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Enhanced active-site electric field accelerates enzyme catalysis

Abstract

The design and improvement of enzymes based on physical principles remain challenging. Here we demonstrate that the principle of electrostatic catalysis can be leveraged to substantially improve a natural enzyme’s activity. We enhanced the active-site electric field in horse liver alcohol dehydrogenase by replacing the serine hydrogen-bond donor with threonine and replacing the catalytic Zn2+ with Co2+. Based on the electric field enhancement, we make a quantitative prediction of rate acceleration—50-fold faster than the wild-type enzyme—which was in close agreement with experimental measurements. The effects of the hydrogen bonding and metal coordination, two distinct chemical forces, are described by a unified physical quantity—electric field, which is quantitative, and shown here to be additive and predictive. These results suggest a new design paradigm for both biological and non-biological catalysts.

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Fig. 1: Electrostatic catalysis of LADH.
Fig. 2: Metal exchange in the active site of LADH.
Fig. 3: Hydrogen-bond perturbation in the active site of LADH.
Fig. 4: A unifying electrostatic basis for enzyme catalysis and design.

Data availability

The X-ray coordinates and structural factors of LADH variants complexed with NADH and CXF have been deposited in the Protein Data Bank (PDB) as entries 7UQ9 (LADHS48T), 8EIW (LADHCo), 7UTW (LADHCd), 7U9N (LADHS48A), 8EIY (LADHCo,S48T) and 8EIX (LADHCo,S48A). The structure 2OHX was also used in this study and is accessible in the PDB. All the data that support the finding of this study are available within this article, Supplementary Information and provided source data.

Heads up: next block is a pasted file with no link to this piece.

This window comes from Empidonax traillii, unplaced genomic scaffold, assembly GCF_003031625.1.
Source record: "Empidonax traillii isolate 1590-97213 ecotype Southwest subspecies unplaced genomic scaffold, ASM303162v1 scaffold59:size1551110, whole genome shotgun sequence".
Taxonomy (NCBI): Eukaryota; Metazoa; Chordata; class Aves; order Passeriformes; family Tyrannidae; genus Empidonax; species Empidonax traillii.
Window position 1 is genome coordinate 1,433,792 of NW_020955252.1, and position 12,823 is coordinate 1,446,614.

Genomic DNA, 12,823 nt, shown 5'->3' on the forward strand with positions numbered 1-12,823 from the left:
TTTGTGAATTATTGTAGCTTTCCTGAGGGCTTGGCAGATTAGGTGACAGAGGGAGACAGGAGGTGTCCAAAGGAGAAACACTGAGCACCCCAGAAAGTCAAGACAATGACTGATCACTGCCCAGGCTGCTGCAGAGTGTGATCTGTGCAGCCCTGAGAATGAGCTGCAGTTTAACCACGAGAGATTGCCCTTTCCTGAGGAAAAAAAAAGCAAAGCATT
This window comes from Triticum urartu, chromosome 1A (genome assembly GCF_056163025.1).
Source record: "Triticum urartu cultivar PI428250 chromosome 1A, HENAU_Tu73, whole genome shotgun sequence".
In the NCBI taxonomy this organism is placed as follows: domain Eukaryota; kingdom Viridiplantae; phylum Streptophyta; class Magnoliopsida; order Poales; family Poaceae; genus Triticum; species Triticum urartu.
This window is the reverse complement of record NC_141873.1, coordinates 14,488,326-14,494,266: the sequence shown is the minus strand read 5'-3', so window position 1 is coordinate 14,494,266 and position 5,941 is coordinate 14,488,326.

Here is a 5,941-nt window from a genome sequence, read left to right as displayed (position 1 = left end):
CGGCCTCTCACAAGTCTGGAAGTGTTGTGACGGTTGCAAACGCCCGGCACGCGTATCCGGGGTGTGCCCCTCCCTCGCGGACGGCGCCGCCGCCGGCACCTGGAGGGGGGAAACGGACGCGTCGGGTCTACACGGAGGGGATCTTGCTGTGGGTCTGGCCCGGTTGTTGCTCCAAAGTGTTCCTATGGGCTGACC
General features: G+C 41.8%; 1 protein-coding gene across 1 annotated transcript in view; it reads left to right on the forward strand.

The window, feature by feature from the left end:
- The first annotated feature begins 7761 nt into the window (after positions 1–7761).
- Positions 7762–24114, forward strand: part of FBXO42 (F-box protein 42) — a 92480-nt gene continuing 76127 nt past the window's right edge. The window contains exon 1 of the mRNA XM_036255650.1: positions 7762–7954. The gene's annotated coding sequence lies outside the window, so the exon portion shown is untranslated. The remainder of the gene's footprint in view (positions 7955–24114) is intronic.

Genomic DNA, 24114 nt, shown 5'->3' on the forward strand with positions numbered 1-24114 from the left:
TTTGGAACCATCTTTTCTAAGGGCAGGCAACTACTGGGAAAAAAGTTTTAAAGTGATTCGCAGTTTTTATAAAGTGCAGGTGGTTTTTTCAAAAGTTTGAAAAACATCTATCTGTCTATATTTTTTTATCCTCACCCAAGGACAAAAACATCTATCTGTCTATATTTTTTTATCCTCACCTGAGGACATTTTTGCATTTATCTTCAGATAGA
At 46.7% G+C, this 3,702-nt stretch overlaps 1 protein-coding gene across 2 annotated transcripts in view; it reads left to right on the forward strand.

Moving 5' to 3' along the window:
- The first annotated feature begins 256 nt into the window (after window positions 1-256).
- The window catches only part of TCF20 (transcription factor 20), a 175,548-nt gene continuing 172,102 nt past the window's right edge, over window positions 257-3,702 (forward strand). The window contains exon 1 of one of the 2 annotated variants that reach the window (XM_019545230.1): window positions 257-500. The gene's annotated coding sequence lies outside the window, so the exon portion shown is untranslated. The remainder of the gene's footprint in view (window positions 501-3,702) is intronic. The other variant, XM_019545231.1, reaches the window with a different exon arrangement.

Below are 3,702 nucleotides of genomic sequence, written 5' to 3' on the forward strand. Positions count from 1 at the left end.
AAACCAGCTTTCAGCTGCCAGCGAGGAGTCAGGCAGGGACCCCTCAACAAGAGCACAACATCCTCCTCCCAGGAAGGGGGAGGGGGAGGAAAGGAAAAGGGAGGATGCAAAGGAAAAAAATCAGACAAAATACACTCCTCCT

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Acknowledgements

We thank B. V. Plapp at the University of Iowa for providing detailed guidance on the expression and purification of LADH and much other valuable advice. We thank I. Andersson at Uppsala University and W. Maret at King’s College London for their advice on the metal substitution of LADH. We thank A. Braun, A. Heyer and M. Brueggemeyer for the data analysis and discussion of LADHCo; G. Li at the Stanford Environmental Measurements Facility (EMF) for the inductively coupled plasma atomic emission spectroscopy data collection; T. McLaughlin from Stanford University Mass Spectrometry (SUMS) for the measurements of native mass spectrometry; T. Carver at the Stanford Nano Shared Facilities (SNSF) for nickel coating Stark windows. C.Z. is grateful for a Stanford Center for Molecular Analysis and Design (CMAD) Fellowship. This work was supported by NIH grant GM118044 (to S.G.B.). Use of the Stanford Synchrotron Radiation Lightsource, SLAC National Accelerator Laboratory, is supported by the US Department of Energy, Office of Science, Office of Basic Energy Sciences under contract number DE-AC02-76SF00515. The SSRL Structural Molecular Biology Program is supported by the DOE Office of Biological and Environmental Research, and by the National Institutes of Health, National Institute of General Medical Sciences (P30GM133894). The contents of this publication are solely the responsibility of the authors and do not necessarily represent the official views of NIGMS or NIH. The funders had no role in study design, data collection and analysis, decision to publish or preparation of the paper.

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Contributions

C.Z. and S.G.B. designed the research. C.Z. and Z.J. performed most of the experiments and data analysis, including expression and purification of LADH variants, metal substitution of LADH, infrared spectroscopy and enzyme kinetic studies. C.Z. and I.I.M. performed X-ray crystallography and solved the crystal structures of LADH variants. C.Z., Z.J. and S.G.B discussed the results and wrote the paper.

Corresponding author

Correspondence to Steven G. Boxer.

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Source data

Source Data Fig. 2

Numerical data for optical spectra and enzyme kinetics.

Source Data Fig. 2

X-ray crystallographic data.

Source Data Fig. 3

Numerical data for optical spectra and enzyme kinetics.

Source Data Fig. 3

X-ray crystallographic data.

Source Data Fig. 4

Numerical data for optical spectra and scatter plots.

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Zheng, C., Ji, Z., Mathews, I.I. et al. Enhanced active-site electric field accelerates enzyme catalysis. Nat. Chem. 15, 1715–1721 (2023). https://doi.org/10.1038/s41557-023-01287-x

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